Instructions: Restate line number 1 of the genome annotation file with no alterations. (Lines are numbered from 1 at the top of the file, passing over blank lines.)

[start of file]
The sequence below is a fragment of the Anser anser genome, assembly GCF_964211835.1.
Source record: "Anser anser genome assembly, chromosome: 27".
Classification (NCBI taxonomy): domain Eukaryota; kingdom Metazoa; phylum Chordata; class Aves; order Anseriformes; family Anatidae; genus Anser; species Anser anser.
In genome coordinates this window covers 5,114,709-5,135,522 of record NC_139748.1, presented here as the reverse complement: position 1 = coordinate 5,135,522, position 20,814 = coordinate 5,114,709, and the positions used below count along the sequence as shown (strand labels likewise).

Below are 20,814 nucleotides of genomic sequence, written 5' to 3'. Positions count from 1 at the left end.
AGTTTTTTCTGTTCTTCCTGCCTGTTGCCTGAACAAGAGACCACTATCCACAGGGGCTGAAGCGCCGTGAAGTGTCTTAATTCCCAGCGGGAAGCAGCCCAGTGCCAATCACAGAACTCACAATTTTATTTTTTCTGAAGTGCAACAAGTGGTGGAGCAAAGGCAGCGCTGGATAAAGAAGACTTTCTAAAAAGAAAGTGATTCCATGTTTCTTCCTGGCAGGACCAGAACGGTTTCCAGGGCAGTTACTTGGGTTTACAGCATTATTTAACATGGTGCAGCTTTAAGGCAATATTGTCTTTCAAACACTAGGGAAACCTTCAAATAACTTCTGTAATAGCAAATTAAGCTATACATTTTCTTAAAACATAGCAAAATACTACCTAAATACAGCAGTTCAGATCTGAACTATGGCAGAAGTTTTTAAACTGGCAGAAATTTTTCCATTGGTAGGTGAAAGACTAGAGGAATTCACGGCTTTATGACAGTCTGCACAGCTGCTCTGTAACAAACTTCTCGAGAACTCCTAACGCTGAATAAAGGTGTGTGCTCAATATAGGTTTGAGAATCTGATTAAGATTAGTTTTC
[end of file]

The sequence below is a fragment of the Anser anser genome, assembly GCF_964211835.1.